Exposure to interpersonal trauma, attachment insecurity, and depression severity

Baylor College of Medicine, One Baylor Plaza, Houston, TX 77030, USA. Electronic address: .
Journal of Affective Disorders (Impact Factor: 3.38). 03/2013; 149(1-3). DOI: 10.1016/j.jad.2013.01.045
Source: PubMed


BACKGROUND: Exposure to traumatic events is a nonspecific risk factor for psychiatric symptoms including depression. The trauma-depression link finds support in numerous studies; however, explanatory mechanisms linking past trauma to current depressive symptoms are poorly understood. This study examines the role that attachment insecurity plays in mediating the relationship between prior exposure to trauma and current expression of depression severity. METHODS: Past trauma and attachment anxiety and avoidance were assessed at baseline in a large cohort (N=705) of adults admitted to a specialized adult psychiatric hospital with typical lengths of stay ranging from 6 to 8 weeks. Depression severity was assessed at day 14 of treatment using the Beck Depression Inventory-II. RESULTS: Interpersonal trauma (e.g., assaults, abuse) was correlated with depression severity, whereas exposure to impersonal trauma (e.g., natural disasters, accidents) was not. Adult attachment partially mediated the relationship between past interpersonal trauma and depression severity at day 14 among psychiatric inpatients. LIMITATIONS: Measure of trauma exposure did not systematically differentiate the age of exposure or relationship to the perpetrator. Individuals scoring high on the self-report attachment measure may be prone to over-report interpersonal traumas. CONCLUSIONS: Treatment of depression in traumatized patients should include an assessment of attachment insecurity and may be fruitful target for intervention.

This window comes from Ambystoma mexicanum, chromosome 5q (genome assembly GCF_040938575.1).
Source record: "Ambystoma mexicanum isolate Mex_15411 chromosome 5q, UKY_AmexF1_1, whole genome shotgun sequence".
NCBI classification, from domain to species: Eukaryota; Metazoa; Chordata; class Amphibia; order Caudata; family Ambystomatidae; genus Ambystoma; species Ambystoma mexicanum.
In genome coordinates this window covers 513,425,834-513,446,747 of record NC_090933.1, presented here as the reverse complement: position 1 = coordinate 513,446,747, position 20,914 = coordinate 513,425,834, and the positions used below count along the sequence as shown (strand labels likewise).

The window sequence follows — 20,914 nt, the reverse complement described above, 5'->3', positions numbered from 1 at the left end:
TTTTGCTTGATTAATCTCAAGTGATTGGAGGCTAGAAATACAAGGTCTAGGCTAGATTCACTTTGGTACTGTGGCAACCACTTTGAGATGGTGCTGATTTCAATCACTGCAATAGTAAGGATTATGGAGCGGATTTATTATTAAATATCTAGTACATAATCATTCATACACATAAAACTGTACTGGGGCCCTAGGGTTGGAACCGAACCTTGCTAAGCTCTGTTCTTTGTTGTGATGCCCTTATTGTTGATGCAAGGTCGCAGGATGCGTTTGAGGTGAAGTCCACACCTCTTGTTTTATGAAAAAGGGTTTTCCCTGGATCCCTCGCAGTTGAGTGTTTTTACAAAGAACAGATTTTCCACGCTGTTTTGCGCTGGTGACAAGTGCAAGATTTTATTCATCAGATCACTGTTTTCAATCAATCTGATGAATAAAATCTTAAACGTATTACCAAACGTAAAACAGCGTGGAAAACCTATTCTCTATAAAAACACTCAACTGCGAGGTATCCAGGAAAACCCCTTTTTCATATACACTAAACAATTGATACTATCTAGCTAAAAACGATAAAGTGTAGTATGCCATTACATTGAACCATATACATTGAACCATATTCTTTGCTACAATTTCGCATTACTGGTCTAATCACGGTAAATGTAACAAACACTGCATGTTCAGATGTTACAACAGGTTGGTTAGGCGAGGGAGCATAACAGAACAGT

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Available from: James Christopher Fowler
    • "They were predominantly white and never married. The study sample was admitted with severe mental illness (Fowler et al., 2013), having an extensive psychiatric treatment history (multiple previous therapists, psychopharmacologists, acute and extended [> 5 days] psychiatric hospitalizations). Psychiatric comorbidity was common (see Table 1 for details). "
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    ABSTRACT: The authors examined the reliability and concurrent validity of a modified version of the Stressful Life Events Screening Questionnaire (SLESQ) in a sample of 1,517 psychiatric inpatients characterized by serious mental illness. The scale showed a high level of internal consistency as well as a readily interpretable factor structure that differentiated sexual trauma from physical assaults and emotional distress. As well as revealing gender differences, the scale showed statistically significant but generally modest relationships between different aspects of trauma and diverse measures of psychopathology, including depression, anxiety, somatic symptoms, suicide attempts and self-harm, diminished well-being, functional disability, impaired emotion regulation, and limited experiential acceptance. The study extends prior normative research with the SLESQ based on samples of undergraduates to a large psychiatric sample and presents the first factor analysis of the instrument, lending further support to its clinical utility. (Bulletin of the Menninger Clinic, 79[3], 187-202).
    No preview · Article · Sep 2015 · Bulletin of the Menninger Clinic
    • "Demographic variables and history of psychiatric hospitalization and psychiatric service usage were assessed using a standardized patient information survey (Fowler et al., 2013). Patient Health Questionnaire-Depression (PHQ-9) is a 9-item screen for depression severity with excellent internal consistency, construct validity, and test-retest reliability (Kroenke and Spitzer, 2002) and has demonstrated robust sensitivity to change (L€ owe et al., 2006). "